We have two diaper pails. One for wet diapers and one for soiled diapers. We use the dry pail method (we don't soak) and line the pails with waterproof nylon laundry bags (bought at Target in the laundry section).
When we change a wet diaper, it just goes directly into the "wet" pail. When we change a soiled diaper, we shake off any solid poop into the toilet. Anything that doesn't shake off goes with the diaper into the "soiled" pail. The washing machine can take care of it!
When the pails get smelly, we wash them out and let them air outside, weather permitting. The liners protect the pail enough from the dirty diapers that it isn't necessary to wash them out every time we wash the diapers.
Consider how long you want to go between washes, how many children you have in diapers, and how many diapers you have, to decide what type of pail to get. We have two in diapers and use the huge pails that the diaper services use. A person with fewer diapers to wash may find a regular trash can with a lid works fine!
We wash diapers about every other day, sometimes every third day. (With two in diapers, the pails fill up fast!) In general, diaper laundry should be done twice a week to avoid mildew. (and smell!) First the soiled diapers and the liner go into the wash. They get washed with Arm and Hammer Perfume and Dye Free powdered laundry detergent, plus 1/2 cup Arm and Hammer Super Washing Soda on cold. The cold water helps get the poops out without setting stains. I like the A&H Free detergent because: it works, it's inexpensive, and I can tell by smelling the diapers if they're clean. No perfumes to cover up dirty diaper smells. The washing soda acts as a laundry booster, and it helps whiten, and neutralize odors.
When the soiled diapers are done, I leave them in the washer and add the wet diapers and the pail liner from the wet pail. They get washed all together in hot with more A&H detergent and Washing Soda. ***Plus, I put in about 1/2-3/4 cup cheap white vinegar in a Downy Ball.*** The vinegar gets released in the rinse cycle, and helps to eliminate odors, counteract ammonia in the diapers, and help rinse out detergent residue. If you don't have a Downy Ball, just add the vinegar to the rinse cycle, or add it to an extra rinse.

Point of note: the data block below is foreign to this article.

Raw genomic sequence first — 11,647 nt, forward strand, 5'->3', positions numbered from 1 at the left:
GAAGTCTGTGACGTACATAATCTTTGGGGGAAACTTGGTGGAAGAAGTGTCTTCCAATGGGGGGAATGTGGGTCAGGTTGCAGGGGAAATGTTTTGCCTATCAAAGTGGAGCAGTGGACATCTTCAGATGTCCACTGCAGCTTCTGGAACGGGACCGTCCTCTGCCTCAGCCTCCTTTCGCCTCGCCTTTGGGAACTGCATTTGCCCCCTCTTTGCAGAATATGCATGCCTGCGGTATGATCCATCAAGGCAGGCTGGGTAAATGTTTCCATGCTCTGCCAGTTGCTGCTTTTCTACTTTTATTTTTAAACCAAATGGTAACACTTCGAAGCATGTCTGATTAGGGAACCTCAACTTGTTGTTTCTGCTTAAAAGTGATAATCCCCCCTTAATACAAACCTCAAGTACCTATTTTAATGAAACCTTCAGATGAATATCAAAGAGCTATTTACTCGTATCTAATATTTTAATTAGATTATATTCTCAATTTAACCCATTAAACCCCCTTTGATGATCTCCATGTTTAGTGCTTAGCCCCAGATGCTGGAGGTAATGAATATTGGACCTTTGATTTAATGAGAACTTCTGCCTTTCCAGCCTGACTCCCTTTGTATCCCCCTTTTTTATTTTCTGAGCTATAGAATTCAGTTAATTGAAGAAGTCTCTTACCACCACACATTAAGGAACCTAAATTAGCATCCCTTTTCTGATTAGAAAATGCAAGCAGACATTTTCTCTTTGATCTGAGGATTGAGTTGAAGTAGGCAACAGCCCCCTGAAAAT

Thats all it takes to get our diapers clean!
When the weather (and time) permits, we dry the diapers outside in the sunlight. This takes care of any stains we might have, and helps to disinfect the diapers further. It also helps them last longer. When I can't line dry, I pop them all into the dryer. Check any laundering instructions that come with your diapers for recommended heat levels. Here's a tip: to shorten drying time in the dryer, throw in a thick towel to help draw moisture.
If you want your pail liners to stay waterproof, it's best to line dry them. (I found that out too late, mine all leak!)
One of the best things about cloth diapers is taking them out of the dryer, all soft and clean, and not having to fold them. We just put ours in pretty baskets where they stay until we need to use them!
Most diaper covers need more gentle treatment than the diapers themselves do. We wash ours seperately with the regular baby clothes wash on warm. Some people prefer to hand wash theirs. Still others have no problem washing covers along with the diapers. A lot depends on what covers you use. (There are so many varieties out there- check the tag and follow the recommended washing instructions. Some covers are sturdier than others.) Covers will last longer if they're air dried. Washing instructions for wool soakers can be found on the Covers page under "wool soakers".
Links To Other Sites With Laundry Info
StorkNet- Cloth Diaper Laundry Techniques
Wee Bees (washing instructions on left scrollbar under 'More Info')